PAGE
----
As a way to present yourself, can you speak a little about Muscadine, your first band, and of your unreleased debut, "Frankie Ray"?
Muscadine was a special time to me, it was a groovy band and such an informative time. From the first records we made being my first productions in proper professional studios, to the major label hubbub, expense accounts, pricey dinners, rock and roll stories, it was the beginning... The songs were good too... Both your solo records have come out a few years after their recording, even. Just coincidence, or is there a specific reason for that? Are you selective with signing for labels?
I am very, very selective about signing to labels. It's a dark proposition if not landed properly. In fact I turned down 4-5 label deals with "Gentle Spirit
", some of which were major label deals that I knew would be disastrous for the record. Finding Bella Union was a blessing, Bella Union is the finest label on the planet... You also said, about the last track on the record, "Valley Of The Silver Moon": "It's a tune about the modern music world not understanding what I have to offer as an artist and the struggle this created". What do you mean with that?
Well, I have always had records and many songs recorded, things I knew would find an orbit in the universe someday, at some time, I did not know precisely when, there were many lean times, many moons darker than this one currently shining. I think, anyway, that "Gentle Spirit" could have come out in 2011, 1998 or 1976 and still make an impact on the music scene. Simply because it's one of those records that fit into the overused expression "instant classic", in my opinion. Is this your purpose when you look back at your music, at what you are doing?
I am certainly going for classic lines, classic colors, I try to make decisions that will push the music forward while retaining traditions that I hold with high esteem. Who are, in your opinion, the young artists that can be considered "classic" in the current scene? Bonnie Prince Billy
, Fleet Foxes
, Benji Hughes, Dawes
. Is "Gentle Spirit" your definitive step towards a solo career, or will you still go on with the production of other artists' material and in general with your collaborations?
It is certainly the real effort and launch into my solo career, my production work will be taking a backseat to this era of performing, travelling for me, I made many records back to back in the studio, I'm taking a breather from that experience for a minute...
A lot of musicians and friends have collaborated in the making of "Gentle Spirit", even if you usually write all instrumental parts. Did they just come and play what you had in mind or did they help you shape the songs?
Different tunes brought different expressions, everyone contributed individual wonderful parts and personality abounds all over the record. The rest I slaved over in silence for a few years. Do you find this broad musical and instrumental knowledge of yours more of an enhancement or a limitation to your music, to its composition?
It could never feel like a limitation at all, I have so many ideas I'm waiting to work on, enough to last my lifetime for sure... my playing different instruments shapes and defines my sound and my records. You have been referring, as a specific aim in the making of "Gentle Spirit", to "the sound of the canyon", as you were recording the album in the mythical Laurel Canyon. Can you explain a bit your expression to an Italian, or European listener in general?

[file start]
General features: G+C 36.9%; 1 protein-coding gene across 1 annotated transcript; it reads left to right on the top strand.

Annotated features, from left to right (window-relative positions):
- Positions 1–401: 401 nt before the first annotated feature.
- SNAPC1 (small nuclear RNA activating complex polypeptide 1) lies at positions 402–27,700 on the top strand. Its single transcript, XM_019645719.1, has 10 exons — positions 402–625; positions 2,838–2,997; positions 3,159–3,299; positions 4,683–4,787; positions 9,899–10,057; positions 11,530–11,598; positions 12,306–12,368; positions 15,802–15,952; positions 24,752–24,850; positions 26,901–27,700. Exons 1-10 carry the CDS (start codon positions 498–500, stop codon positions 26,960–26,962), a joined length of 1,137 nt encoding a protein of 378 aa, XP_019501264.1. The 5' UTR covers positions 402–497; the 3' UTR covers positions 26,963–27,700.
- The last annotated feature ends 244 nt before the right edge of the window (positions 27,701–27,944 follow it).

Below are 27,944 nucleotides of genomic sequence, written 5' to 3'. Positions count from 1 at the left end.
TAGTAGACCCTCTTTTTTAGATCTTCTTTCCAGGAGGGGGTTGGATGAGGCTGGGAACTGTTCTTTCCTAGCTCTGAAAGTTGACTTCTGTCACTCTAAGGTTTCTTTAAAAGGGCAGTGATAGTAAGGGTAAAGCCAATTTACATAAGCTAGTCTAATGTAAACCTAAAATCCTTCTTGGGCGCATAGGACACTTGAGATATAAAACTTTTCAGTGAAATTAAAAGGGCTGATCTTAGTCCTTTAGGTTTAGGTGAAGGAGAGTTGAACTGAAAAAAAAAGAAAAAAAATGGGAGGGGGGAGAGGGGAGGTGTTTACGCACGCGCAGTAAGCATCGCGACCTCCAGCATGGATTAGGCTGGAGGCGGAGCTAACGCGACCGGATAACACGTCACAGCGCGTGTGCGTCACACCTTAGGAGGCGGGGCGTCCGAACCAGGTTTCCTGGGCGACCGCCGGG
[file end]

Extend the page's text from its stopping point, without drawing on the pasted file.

The canyon is a certain feeling. Even though you are a mile or less from LA proper and The Sunset Strip, you are in a natural cocoon of freedom and creative energy is very active. It is a unique and fragrant neighborhood, although it's very developed and very expensive now. There is a new breed of wealthy homeowner touting and raising property values because of the canyon's rock and roll past. It is very difficult for an artist to live there, period, the rent is unrealistic, but if you are crafty you may find the perfect little Eucalyptus-shaded bungalow. You speak of the concept of "Gentle Spirit" with the following words: "The album talks about taking some time to, you know, give humanity some kind of reverence-laden soundtrack". That is pretty rare in the current songwriting environment, with almost everyone exploiting the most inward of feelings, trying to compress the world in a room. Your record has, instead, a kind of Lennon-esque, panic spiritual attitude, especially in the initial title track. Would you make this a "trademark" of your music?
That's a great observation and an amazing question, you get "Q of the year" with that one for me, I would love for a Lennon-esque Panic Spirituality to be a trademark of my music, I do know that there is power in patience and breath. Great poets, musicians, painters taught me that. You have referred to "Gentle Spirit" as a record specifically meant for vinyl, a format you explicitly support. Speaking to the producer in you, can you explain to us how "a record meant for vinyl" is made in studio? What kind of equipment have you used and did you make composition, instrumental and sound choices that would complement with the vinyl format?
We use analog signal chains with an eye on the prize at the end of the journey, which will be a piece of 180 gram vinyl-Recording to 2" tape, mixing to ¼" analog. On Studer and Ampex machines, mastering the record twice, once soley for vinyl and next for digital, that's how we did it. The master tapes straight to the Neumann Lathe, that is what gives an extra depth, perhaps a more tactile experience of being there during the session, etc. The bets the record ever sounds to me is on the turntable with a proper system, it cones alive. We thank you for the interview and hope we will snatch a promise for a show in Italy!
Thanks you very, very much. I will certainly be in Italy in 2012!